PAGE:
Converge NJ, Coworking Home to Many Tech Groups, To Close


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Converge NJ, the coworking space in Union, N.J., will close its doors as of October 15. The three-year-old venture is pulling the plug for a number of reasons, among them that people have simply lost interest, founder Steve Guberman said in a post on the Converge home page. The coworking space, open for 14 months, had not yet become sustainable, he added.

Converge was the brainchild of Guberman and Mike Green, who works for Guberman at his day job as creative director of the Denville, N.J., graphic design agency Fifth Room Creative.  Prior to opening Converge, the founders had sought guidance from Alex Hillman of Independents Hall LLC, also known as Indy Hall, a coworking space in Philadelphia. Hillman had suggested that before Guberman start a coworking space, he should first build a community of like-minded individuals who understood that they could be more productive by coming out of isolation to work in a group environment. The duo set about developing that core community with some success, Guberman recalls. The coworking organization also built a relationship with Kean University, “and soon thereafter Converge opened its doors as the first coworking space in N.J. and the first in the country to have a partnership with a university.”

The site’s closing poses a problem for many N.J. tech communities. “We tried to immerse ourselves in the tech community and give it a place to live,” Guberman told NJTechWeekly.com in an interview. The Mobile Applications Developers of New Jersey, NJ Social Media and the New Jersey Linux User Group had been meeting at Converge and must now find a new home. Guberman said several hackathons had taken place there as well. Converge had offered the space to these groups at little or no cost, as long as their missions were in line with the entrepreneurial nature of coworking. During the brief life of the space, its members included interior designers, web and software developers and a couple of small entrepreneurial startups. The founders were joined by Roger Salazar, who ran the space for the past 10 months.

Looking back, Guberman said that Converge’s failure happened on multiple levels. The original community that built Converge dispersed when some members took jobs or moved away. The university campus location, while rich in people, ideas and inspiration, didn’t have enough parking and was hard to find. Because the university provided only five parking spaces, visitors had to walk a long way to get to the building, which will now revert to classroom use. Guberman and Kean came to the joint conclusion that because there was no strong, thriving community wanting to use the space, it should close.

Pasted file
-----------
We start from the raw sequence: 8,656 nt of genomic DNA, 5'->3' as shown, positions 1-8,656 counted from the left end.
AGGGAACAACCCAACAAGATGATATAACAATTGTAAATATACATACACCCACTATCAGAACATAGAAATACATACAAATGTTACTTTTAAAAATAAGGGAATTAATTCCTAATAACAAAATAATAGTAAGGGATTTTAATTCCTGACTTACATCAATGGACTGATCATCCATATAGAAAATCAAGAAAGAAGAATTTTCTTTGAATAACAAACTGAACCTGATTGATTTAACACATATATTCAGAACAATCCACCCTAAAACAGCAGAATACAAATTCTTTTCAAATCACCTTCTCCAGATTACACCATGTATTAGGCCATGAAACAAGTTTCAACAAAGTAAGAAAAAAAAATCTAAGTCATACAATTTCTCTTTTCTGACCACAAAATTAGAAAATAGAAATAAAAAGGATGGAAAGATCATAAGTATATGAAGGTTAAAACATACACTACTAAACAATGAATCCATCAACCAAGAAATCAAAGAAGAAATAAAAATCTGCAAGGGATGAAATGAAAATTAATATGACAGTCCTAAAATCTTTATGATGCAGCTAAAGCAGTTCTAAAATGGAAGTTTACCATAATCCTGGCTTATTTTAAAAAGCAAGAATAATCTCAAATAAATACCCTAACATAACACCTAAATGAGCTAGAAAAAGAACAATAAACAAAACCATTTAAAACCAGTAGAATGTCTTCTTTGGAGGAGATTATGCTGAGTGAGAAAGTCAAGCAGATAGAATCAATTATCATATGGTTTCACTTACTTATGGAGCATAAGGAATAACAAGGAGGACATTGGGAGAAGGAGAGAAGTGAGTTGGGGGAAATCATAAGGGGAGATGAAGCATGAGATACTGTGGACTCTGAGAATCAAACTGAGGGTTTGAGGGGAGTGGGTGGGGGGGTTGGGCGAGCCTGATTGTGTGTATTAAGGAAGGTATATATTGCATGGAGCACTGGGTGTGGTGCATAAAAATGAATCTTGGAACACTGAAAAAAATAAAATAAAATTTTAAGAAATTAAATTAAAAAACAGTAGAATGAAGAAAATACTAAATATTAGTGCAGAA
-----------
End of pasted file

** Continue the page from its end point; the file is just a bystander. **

Guberman also wondered if the suburbs are the right place for coworking. He believes there are only a few strong communities, such as Montclair and Hoboken,that can support the coworking concept. “Here in N.J., especially in suburban and even rural parts of the state, people work from home because they don’t want to travel. They don’t want to fight traffic, pay for parking, and so on. In urban spaces like New York City, it’s no big deal to hop on a train and in 15 minutes be where you want to with no need for parking, tolls or traffic. It’s first nature in a city to want to be around people and not feel isolated. Not so much in suburbia.” Guberman feels that if coworking is to thrive in N.J., there needs to be some sort of adaptation to accommodate how suburbanites would use it.

Other coworking spaces in N.J. include the recently opened Mission Fifty (Hoboken), Launchpad Creatives (Woodbridge) and Cowerks (Asbury Park). Guberman is optimistic about the possibilities for success at each of these spaces. Mission Fifty is located in more of an urban setting, with a strong community, and he believes “they will keep great things here in New Jersey as opposed to people going across the river to New York to some of the other coworking spaces there.” Cowerks is “doing really great,” he added. “The tech community at the Jersey Shore is pretty hot right now.” Launchpad Creatives has a great small community, according to Guberman. “They are also a fraction of the size we were,” he noted.

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